The ideal scenario was that someone could simply download a file and Jokosher would run: this matched our audience profile. It would be simple, easy, and efficient, perfect for our users. Stuart Langridge produced a script that downloaded the Jokosher code, installed the relevant dependencies on the user’s system, and ran Jokosher with a click of the mouse. The script checked to see whether the dependencies were already installed, and skipped their installation if they were. The user could use the same script for the first run and subsequent runs, and not even think about the concept of installation. Simple.
In the workflow spec, you should document each step from the perspective of your AUDIENCE. For the Jokosher installation example: OUTCOME: Install a current snapshot of Jokosher and all required dependencies.
- Download a script from jokosher.org.
- Make the script executable (explained with documentation).
- Double-click the icon to run the script and install Jokosher.
- To re-run, double-click the icon again.
This process was as simple as we could make it for the user. The hardest part was making the script executable, and there is no safe technical solution to automate that process. Our solution also required few resources to develop, just the time for one person to produce the script instead of lots of packagers to package Jokosher for every conceivable Linux distribution.
Once you have written your workflow steps into your functional spec, you should now go through each step and ask the following questions of it:
- Is this step really required?
- How easy is this step to understand? Could it be simplified?
- Are the requirements easy to obtain or access?
When you have applied these questions to each step, you can now apply these questions to the entire workflow:
- Is this workflow as efficient as it could be?
- Is this the most intuitive approach to the workflow?
- Is this workflow scalable?
If you have satisfied each of these questions, you should have a pretty rock-solid workflow in place.
The Mechanics of Collaboration
Community TODO List
Build an environment conducive to our wider goals.
The operative word here is conducive. What does that mean, though? How exactly do we optimize our environment for the purpose of achieving our goals? Collaboration is all about working together for a common purpose, opening up a channel in which content can flow between interested parties for the purpose of building something interesting. This content and the tools that make it flow are the mechanics of collaboration. Collaboration is a form of conversation, a reciprocal back-and-forth of communication around a common topic. At the heart of all conversations are at least two people and a:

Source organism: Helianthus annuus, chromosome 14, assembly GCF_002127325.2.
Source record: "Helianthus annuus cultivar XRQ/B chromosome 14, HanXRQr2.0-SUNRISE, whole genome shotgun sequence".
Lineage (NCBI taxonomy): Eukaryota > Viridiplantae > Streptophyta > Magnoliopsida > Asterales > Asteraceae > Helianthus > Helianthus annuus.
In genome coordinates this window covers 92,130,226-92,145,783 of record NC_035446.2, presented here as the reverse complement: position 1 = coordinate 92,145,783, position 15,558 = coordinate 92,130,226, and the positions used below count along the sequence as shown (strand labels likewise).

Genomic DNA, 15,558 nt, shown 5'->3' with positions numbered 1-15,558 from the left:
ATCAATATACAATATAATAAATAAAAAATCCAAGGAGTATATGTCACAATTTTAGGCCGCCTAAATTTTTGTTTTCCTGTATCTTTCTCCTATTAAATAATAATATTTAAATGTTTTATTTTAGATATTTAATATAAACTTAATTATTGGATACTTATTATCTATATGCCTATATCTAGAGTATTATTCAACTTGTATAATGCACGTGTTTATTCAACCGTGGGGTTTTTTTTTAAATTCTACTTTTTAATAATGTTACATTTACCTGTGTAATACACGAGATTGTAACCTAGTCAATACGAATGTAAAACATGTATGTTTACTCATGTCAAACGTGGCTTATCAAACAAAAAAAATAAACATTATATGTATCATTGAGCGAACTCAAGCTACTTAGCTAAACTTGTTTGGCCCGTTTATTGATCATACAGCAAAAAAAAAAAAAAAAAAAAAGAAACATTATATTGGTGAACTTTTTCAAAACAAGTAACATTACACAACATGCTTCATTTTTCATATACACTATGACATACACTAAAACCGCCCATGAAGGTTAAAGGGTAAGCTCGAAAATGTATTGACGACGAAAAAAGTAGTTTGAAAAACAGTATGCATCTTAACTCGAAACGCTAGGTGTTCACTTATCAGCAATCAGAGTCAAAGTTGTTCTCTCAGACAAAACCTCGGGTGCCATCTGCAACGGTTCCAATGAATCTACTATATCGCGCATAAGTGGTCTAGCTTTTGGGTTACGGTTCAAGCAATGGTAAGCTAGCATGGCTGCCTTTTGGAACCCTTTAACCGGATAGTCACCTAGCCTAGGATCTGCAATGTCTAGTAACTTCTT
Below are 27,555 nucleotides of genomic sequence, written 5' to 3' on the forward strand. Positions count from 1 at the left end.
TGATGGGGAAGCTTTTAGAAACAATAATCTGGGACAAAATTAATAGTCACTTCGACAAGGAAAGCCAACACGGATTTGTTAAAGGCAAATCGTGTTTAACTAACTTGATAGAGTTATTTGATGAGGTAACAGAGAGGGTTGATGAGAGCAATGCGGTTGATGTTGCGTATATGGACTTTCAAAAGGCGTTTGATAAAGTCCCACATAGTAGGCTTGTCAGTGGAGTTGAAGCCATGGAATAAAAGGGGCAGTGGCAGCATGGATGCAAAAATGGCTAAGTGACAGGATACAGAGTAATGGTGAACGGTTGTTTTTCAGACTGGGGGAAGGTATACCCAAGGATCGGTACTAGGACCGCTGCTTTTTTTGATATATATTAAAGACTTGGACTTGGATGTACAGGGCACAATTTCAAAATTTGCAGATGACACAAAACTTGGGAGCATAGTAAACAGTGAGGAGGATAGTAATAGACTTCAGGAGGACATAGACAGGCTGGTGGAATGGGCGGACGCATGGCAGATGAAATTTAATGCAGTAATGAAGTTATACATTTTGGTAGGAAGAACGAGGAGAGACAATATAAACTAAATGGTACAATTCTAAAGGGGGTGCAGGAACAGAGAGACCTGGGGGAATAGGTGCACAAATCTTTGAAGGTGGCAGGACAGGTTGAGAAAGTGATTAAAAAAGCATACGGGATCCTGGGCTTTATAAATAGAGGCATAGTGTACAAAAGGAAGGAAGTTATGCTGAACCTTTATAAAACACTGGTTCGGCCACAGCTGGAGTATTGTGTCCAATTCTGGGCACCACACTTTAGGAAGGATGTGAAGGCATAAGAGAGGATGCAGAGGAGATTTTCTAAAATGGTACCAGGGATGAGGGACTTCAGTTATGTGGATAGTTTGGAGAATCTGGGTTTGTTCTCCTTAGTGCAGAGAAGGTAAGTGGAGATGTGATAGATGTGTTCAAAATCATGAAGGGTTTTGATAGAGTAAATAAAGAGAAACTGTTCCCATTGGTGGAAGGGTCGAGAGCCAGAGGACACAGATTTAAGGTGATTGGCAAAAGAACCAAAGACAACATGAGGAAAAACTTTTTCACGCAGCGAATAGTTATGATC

- Shared language.
- Shared topic.
- Communications channel.
Imagine a normal spoken debate taking place in a London pub. The shared language may be English, the topic could be how effective the prime minister is, and the communications channel is the spoken word (lubricated with a pint of something cold). These simple attributes combine to create a thread of responses, each building on the previous statement. This combination of responses comprises a conversation.
Example: Ubuntu Bug Workflow
Please visit the "Example: Ubuntu Bug Workflow" Wiki, as it provides the context for the Lessons Learned section below.
This example reflects a useful approach to help you “build an environment conducive to our wider goals.” Its key themes likely apply to your community:
1. Identify the primary ways in which you collaborate. These are the areas in which your tools and workflow should be as flawless and intuitive as possible. In our example, we identified bugs as a key area.
2. Understand the problem. How does your community understand and engage in the process you are exploring? Which parts of the problem are more problematic than others? What do you want to achieve? In our example, we knew that linking was a problem, and focused on it.
3. Break down the workflow. When you understand your areas of focus, examine the process and ask whether each step is entirely necessary or could be improved.
These three simple steps are all based on the principles of understanding the problem and making a solution that is as simple as possible. Simplicity is a key goal in everything we do with community.